Here the former implies that a hungry person is hunting for something to eat. This could even be on the level of choosing a restaurant.
Here are some examples of established phrases involving tangible targets in which seek and search are used in ways that are not really interchangeable. The common thread among the search examples is that the precise location is unknown, whereas among the seek examples, the precise location may be known.
These search dlfferent also seem to Do you seek different towards being thorough, while the seek examples seem to be biased towards speed.
Regarding your question of why native speakers tend to say "search for food" instead of "seek food", it may be because the presumed context is that someone knows or hopes it's out there but doesn't know exactly where it is. Do you seek different example, one might be required to search for food in the jungle. On the other hand, in "seek food", the word "food" is used in a more conceptual manner, like "seek happiness" or "seek shelter". Perhaps the distinction and it is a fine line is that "seek food" highlights the intent while "search for food" highlights the action.
In searching for an answer to the difference between "seek" and "search" I sought the help of several sources. My feeling after examining these different sources is that the current "difference" between these words is idiomatic and that trying to pin down the exact meaning difference between these words is futile. Or trying to give a usage rule will meet with many exceptions. Seek comes from middle English http: In German, however, "suche" can be comfortably used for both.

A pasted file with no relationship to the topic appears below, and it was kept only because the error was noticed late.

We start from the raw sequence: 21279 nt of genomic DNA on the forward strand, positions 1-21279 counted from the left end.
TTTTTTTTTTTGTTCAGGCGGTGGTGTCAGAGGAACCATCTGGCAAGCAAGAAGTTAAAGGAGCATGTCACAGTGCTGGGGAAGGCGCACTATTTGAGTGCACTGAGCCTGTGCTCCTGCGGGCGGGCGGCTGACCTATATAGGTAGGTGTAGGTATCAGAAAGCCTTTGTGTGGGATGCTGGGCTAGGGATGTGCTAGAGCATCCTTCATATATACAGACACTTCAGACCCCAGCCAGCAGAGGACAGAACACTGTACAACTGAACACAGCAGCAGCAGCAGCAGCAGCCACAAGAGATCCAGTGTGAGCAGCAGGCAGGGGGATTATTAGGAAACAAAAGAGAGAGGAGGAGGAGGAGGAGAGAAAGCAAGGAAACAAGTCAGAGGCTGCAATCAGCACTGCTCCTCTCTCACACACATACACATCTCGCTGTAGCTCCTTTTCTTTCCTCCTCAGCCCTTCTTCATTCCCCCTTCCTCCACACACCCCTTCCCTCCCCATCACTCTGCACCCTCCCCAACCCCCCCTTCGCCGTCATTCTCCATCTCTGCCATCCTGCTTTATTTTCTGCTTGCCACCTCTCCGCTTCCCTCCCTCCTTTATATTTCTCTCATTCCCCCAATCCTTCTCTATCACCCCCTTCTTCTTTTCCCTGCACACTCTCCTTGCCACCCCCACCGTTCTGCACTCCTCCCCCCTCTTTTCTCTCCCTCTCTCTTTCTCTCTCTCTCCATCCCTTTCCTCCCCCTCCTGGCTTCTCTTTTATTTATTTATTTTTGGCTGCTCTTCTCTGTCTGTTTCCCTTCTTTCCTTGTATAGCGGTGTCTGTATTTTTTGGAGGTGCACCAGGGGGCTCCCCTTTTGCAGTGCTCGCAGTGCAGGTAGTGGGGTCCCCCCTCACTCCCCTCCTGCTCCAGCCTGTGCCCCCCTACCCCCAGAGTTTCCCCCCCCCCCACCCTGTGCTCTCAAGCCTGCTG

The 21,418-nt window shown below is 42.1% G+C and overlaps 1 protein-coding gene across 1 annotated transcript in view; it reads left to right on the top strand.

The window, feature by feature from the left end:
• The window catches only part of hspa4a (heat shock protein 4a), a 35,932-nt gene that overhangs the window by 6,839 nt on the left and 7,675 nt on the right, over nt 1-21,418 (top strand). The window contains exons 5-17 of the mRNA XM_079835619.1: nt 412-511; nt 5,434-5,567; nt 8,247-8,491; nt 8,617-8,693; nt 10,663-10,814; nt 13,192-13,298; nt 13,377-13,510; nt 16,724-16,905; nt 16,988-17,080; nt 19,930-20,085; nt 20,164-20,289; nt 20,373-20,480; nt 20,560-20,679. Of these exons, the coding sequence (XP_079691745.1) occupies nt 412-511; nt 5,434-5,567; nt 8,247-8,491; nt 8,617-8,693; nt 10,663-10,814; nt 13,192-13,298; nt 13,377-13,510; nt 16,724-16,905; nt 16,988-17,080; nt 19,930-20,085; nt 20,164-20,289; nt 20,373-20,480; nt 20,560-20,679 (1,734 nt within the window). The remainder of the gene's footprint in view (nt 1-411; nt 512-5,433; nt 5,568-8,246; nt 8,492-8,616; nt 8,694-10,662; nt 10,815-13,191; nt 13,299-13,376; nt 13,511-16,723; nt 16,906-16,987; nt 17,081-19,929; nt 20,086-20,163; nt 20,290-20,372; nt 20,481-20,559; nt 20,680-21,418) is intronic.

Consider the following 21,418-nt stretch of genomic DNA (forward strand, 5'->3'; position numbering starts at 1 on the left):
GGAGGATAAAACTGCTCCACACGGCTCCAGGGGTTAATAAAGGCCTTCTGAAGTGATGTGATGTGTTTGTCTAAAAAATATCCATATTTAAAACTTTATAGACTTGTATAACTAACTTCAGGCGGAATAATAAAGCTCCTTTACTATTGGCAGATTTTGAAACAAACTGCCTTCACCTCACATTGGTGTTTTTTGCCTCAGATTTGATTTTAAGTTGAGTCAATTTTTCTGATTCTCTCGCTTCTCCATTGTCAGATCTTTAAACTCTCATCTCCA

Search comes into English from old French via Latin and means to thoroughly examine. In German the word "durchsuchungsbefehl" is used which means literally "through seek order. I can't prove this, of course. I do think search warrant is a good place to begin when thinking about the meaning Housewives wants casual sex Willingboro search.
Why the German connection? Because I think that before "search" came into English through French and possibly also heavy usage in legal things "seek" might have been the word used in common speech Mackinaw illinois milf.
Swinging. in ways we probably would not feel "comfortable" with. Perhaps someone with a background in Do you seek different English usage can shed some light on this. In looking through the King James Bible, I found that search seems to be used more for land or physical things search Israel or Do you seek different your heartand seek for specific things, such as Jesus, answers, or abstracts "seek and ye shall find.